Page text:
Editorial: Masala Thriller Okayed, But What About Its Impact On Real-Life Case?

Editorial: Masala Thriller Okayed, But What About Its Impact On Real-Life Case?

FPJ EditorialUpdated: Friday, March 01, 2024, 09:59 PM IST
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Indrani Mukerjea while she was in prison | File Photo

The much-awaited docuseries on the streaming platform Netflix, The Indrani Mukerjea Story: Buried Truth, finally released on Thursday but not before the Bombay High Court had dismissed the plea by the Central Bureau of Investigation (CBI) that airing it could prejudice the ongoing murder trial in which Mukerjea is the prime accused. The docuseries was originally scheduled for release on February 23. In the intervening days, the court as well as CBI officers were shown the four-part docuseries by its makers to allay their misgivings. The court stated that there was nothing that would hurt the ongoing trial in the Sheena Bora murder case. Bora disappeared in Mumbai, Mukerjea was arrested with her former husband Sanjeev Khanna and, later that year when the CBI took over the case, her then husband Peter Mukerjea was arrested too. The investigating agency argued that the Mukerjeas killed Bora to nip in the bud the blossoming relationship between Sheena and Rahul, Peter’s son from a previous marriage. Indrani served time in jail during trial, divorced Peter since, and has received wealth and property as part of the settlement.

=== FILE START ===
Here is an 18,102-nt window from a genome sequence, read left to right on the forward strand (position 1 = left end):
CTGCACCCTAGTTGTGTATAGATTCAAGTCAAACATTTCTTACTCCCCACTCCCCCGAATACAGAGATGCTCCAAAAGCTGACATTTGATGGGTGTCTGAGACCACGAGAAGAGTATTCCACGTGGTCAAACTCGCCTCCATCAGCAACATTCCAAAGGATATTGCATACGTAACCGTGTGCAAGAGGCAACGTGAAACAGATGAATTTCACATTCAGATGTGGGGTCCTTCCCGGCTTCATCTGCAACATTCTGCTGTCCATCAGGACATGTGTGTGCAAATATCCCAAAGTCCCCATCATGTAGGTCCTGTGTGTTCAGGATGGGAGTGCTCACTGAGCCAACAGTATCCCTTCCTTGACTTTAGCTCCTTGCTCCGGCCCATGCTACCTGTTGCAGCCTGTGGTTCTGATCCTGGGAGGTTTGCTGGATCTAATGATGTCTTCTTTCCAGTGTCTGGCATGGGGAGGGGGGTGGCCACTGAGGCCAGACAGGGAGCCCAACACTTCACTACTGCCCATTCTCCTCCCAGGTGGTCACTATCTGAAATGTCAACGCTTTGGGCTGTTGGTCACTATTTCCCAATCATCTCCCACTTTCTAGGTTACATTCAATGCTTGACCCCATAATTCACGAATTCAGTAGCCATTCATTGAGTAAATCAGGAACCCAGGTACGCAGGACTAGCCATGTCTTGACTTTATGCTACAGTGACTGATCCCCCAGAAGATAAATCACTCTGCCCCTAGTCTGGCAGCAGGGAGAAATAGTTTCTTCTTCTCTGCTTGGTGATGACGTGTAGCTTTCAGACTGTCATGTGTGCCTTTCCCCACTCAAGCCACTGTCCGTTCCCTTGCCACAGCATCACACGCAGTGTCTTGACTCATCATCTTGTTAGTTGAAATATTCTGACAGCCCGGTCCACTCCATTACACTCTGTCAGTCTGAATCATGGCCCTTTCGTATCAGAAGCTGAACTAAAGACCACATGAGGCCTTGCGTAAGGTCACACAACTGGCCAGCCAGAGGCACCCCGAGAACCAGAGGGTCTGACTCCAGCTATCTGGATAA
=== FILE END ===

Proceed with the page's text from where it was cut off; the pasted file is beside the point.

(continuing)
This is a story with all the ingredients that go into the making of a masala thriller on streaming platforms that have now garnered large audiences. Crime thrillers based on real-life cases around the country have proved to be a big draw and have led to the reprise of several old and forgotten crime cases in India’s history. The impact that sustained exposure to such content leaves on audiences goes beyond entertainment, as studies have shown, but that is another story. The questions here, taking off from the Bora-Mukerjea case, are larger: when filmmakers and series producers choose to dramatise real life cases of murder, terror, rape and cheating for eyeballs and profits, they bring people’s attention to these incidents with the added doses of glamour and spectacle. This particular docuseries may not be prejudicial to the ongoing case but this cannot be said about others in the genre. A cooling period in which cases cannot be dramatised on screen would help avert the situation that arose with this docuseries.

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